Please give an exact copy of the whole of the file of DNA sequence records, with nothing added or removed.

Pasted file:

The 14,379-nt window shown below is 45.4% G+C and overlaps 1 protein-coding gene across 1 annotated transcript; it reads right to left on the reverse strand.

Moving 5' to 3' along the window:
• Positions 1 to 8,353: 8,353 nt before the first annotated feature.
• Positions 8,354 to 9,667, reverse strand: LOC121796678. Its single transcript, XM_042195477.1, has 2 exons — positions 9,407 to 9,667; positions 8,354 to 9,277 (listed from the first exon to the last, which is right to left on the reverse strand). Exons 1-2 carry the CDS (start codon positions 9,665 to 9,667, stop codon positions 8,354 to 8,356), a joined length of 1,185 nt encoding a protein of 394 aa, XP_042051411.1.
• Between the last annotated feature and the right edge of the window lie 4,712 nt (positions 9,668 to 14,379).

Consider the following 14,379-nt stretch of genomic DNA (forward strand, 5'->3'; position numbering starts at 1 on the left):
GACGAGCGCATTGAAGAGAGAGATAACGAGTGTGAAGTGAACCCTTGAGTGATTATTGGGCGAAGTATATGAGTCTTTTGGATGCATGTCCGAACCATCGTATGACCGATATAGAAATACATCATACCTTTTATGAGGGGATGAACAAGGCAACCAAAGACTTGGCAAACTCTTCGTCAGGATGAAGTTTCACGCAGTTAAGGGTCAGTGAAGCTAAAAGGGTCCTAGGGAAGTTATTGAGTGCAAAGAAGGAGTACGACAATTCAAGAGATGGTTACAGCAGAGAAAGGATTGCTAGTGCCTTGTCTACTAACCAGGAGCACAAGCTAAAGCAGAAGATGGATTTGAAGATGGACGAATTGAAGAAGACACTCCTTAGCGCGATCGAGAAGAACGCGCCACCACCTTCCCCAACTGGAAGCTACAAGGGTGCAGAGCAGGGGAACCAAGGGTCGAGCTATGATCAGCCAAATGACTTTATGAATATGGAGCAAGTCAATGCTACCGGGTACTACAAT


The 14,379-nt window shown below is 45.4% G+C and overlaps 1 protein-coding gene across 1 annotated transcript; it reads right to left on the reverse strand.

Moving 5' to 3' along the window:
• Positions 1 to 8,353: 8,353 nt before the first annotated feature.
• Positions 8,354 to 9,667, reverse strand: LOC121796678. Its single transcript, XM_042195477.1, has 2 exons — positions 9,407 to 9,667; positions 8,354 to 9,277 (listed from the first exon to the last, which is right to left on the reverse strand). Exons 1-2 carry the CDS (start codon positions 9,665 to 9,667, stop codon positions 8,354 to 8,356), a joined length of 1,185 nt encoding a protein of 394 aa, XP_042051411.1.
• Between the last annotated feature and the right edge of the window lie 4,712 nt (positions 9,668 to 14,379).

Consider the following 14,379-nt stretch of genomic DNA (forward strand, 5'->3'; position numbering starts at 1 on the left):
GACGAGCGCATTGAAGAGAGAGATAACGAGTGTGAAGTGAACCCTTGAGTGATTATTGGGCGAAGTATATGAGTCTTTTGGATGCATGTCCGAACCATCGTATGACCGATATAGAAATACATCATACCTTTTATGAGGGGATGAACAAGGCAACCAAAGACTTGGCAAACTCTTCGTCAGGATGAAGTTTCACGCAGTTAAGGGTCAGTGAAGCTAAAAGGGTCCTAGGGAAGTTATTGAGTGCAAAGAAGGAGTACGACAATTCAAGAGATGGTTACAGCAGAGAAAGGATTGCTAGTGCCTTGTCTACTAACCAGGAGCACAAGCTAAAGCAGAAGATGGATTTGAAGATGGACGAATTGAAGAAGACACTCCTTAGCGCGATCGAGAAGAACGCGCCACCACCTTCCCCAACTGGAAGCTACAAGGGTGCAGAGCAGGGGAACCAAGGGTCGAGCTATGATCAGCCAAATGACTTTATGAATATGGAGCAAGTCAATGCTACCGGGTACTACAAT